Second Triple Crown Miss for California Chrome’s Jockey
By Katie Lyons
Sat Jun 7th, 2014 7:11pm America/Los_Angeles
NEW YORK (AP) — Since Affirmed swept the last Triple Crown in 1978, Victor Espinoza is the only jockey to get two cracks at winning the elusive title again.
Both times he’s left empty.
It was War Emblem in 2002. On Saturday, it was California Chrome’s turn to lose the Belmont after capturing the Kentucky Derby and the Preakness.
“We reached almost to the top,” Espinoza said. “Just one step away to get to the top.”
California Chrome finished in a dead heat for fourth, a disappointment to bettors who made him the 4-5 favorite. The Belmont was the third tough race in a short five-week span. His tank was empty.
“As soon as he came out of the gate he wasn’t the same,” Espinoza said.
Espinoza, 41, was once a bus driver in his native Mexico City. He has won riding titles at four Southern California tracks, winning over 3,000 races and earning $169 million in purses.
With history on the line, the rider did his best to nurse California Chrome through the 1 1/2-mile race. Espinoza kept him on the rail in the early stages. On the final turn, with time running out, Espinoza shifted California Chrome outside to light a spark.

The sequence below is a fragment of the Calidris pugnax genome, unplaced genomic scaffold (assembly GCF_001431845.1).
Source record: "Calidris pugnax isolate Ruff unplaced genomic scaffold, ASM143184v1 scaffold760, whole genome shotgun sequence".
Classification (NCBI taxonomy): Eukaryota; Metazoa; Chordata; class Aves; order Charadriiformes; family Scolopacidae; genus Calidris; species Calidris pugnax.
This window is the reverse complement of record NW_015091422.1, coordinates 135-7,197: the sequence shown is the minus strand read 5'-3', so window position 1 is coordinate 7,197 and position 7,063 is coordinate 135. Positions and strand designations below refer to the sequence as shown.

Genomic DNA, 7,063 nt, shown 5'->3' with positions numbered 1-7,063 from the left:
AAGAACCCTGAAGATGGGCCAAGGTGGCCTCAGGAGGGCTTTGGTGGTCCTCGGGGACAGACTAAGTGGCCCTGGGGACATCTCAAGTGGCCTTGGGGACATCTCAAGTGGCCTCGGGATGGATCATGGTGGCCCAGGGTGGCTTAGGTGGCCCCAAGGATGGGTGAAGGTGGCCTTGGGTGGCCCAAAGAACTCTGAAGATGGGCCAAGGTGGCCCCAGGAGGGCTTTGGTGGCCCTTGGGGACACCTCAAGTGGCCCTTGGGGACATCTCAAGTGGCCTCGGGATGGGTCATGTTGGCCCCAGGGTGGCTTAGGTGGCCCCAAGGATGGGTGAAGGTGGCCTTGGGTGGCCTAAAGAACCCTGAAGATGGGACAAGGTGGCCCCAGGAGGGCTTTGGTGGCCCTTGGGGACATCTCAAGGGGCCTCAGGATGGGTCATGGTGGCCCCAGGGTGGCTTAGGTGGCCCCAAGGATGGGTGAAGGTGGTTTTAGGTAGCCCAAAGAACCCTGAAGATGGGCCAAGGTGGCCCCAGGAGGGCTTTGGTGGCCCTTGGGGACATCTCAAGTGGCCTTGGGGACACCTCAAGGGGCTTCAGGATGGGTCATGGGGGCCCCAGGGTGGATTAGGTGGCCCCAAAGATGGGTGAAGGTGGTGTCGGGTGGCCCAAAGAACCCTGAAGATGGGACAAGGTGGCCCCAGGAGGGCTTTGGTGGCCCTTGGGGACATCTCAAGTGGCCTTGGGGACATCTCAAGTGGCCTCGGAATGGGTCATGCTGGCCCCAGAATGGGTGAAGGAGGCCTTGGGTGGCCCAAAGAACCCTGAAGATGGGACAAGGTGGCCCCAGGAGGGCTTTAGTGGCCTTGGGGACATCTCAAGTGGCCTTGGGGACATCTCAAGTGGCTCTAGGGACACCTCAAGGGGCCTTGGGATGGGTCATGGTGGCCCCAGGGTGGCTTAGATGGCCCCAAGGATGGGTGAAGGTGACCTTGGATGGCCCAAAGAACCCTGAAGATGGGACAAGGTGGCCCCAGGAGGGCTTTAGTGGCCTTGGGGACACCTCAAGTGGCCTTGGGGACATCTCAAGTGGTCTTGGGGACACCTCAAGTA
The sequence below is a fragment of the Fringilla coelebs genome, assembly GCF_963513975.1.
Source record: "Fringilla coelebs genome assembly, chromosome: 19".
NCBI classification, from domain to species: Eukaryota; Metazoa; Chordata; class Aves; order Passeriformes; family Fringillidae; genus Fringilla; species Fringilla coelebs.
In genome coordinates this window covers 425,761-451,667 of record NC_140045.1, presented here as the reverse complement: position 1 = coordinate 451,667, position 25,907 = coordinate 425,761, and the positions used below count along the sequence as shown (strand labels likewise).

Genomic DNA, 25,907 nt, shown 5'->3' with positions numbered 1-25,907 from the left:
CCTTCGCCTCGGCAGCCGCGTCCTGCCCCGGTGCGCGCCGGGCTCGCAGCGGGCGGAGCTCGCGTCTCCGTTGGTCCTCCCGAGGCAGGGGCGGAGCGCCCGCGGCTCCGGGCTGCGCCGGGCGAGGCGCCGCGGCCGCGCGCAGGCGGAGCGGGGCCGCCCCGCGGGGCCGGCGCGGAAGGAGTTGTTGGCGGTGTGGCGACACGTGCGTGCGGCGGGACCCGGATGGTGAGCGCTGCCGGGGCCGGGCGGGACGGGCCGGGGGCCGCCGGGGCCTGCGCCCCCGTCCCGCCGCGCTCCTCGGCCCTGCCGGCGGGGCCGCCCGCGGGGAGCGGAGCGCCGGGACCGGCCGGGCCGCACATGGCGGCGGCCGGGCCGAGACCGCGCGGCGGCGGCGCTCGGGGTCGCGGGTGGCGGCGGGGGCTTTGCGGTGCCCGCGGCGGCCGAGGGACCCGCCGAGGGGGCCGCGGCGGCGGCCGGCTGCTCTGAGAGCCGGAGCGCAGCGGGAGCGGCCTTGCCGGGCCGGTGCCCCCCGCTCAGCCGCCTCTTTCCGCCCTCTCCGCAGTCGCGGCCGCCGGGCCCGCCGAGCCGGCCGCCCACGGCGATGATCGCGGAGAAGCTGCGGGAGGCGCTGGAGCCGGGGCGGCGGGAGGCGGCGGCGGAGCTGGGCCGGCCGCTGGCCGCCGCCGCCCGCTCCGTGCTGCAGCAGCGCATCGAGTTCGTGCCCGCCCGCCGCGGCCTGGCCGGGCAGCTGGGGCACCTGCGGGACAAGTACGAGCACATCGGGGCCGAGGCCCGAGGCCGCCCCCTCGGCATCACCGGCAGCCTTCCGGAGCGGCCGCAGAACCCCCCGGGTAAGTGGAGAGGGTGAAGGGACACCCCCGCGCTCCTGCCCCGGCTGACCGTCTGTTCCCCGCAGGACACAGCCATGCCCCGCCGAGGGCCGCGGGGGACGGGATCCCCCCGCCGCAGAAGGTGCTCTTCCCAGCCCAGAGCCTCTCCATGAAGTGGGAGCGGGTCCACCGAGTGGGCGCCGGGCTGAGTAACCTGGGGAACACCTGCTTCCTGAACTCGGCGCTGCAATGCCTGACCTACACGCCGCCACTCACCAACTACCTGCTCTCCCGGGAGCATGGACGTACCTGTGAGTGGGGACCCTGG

“By five eighths pole (the top of the turn) he was empty,” the jockey said. “I tried to move out to see if it would make a difference.”
Not with a tired horse.
“I was just waiting for to have the same kick like he always had before,” Espinoza said. “Today he was a bit flat down the lane. He ran back-to-back races at different tracks, and against those fresh horses.”
At least this time, California Chrome got to run his race.
War Emblem was a different kind of horse, a confirmed front runner who had to have it his way to be effective.
War Emblem stumbled at the start of the Belmont. Espinoza got him back into the race but playing catchup was not War Emblem’s game. He finished eighth.
Jockeys rarely get a chance for Triple Crown redemption. Espinoza was handed one when California Chrome launched a six-race winning streak the moment they teamed up. It was a magical run that started in races restricted to horses bred in California. It picked up momentum in the Santa Anita Derby and crashed the national stage in the Derby and the Preakness.
In every win, California Chrome proved responsive to every command by Espinoza. They won on the lead. They came from just off the pace.
“The last time I had been here, I stumbled,” Espinoza said. “Today I don’t feel bad. California Chrome was just empty today.”
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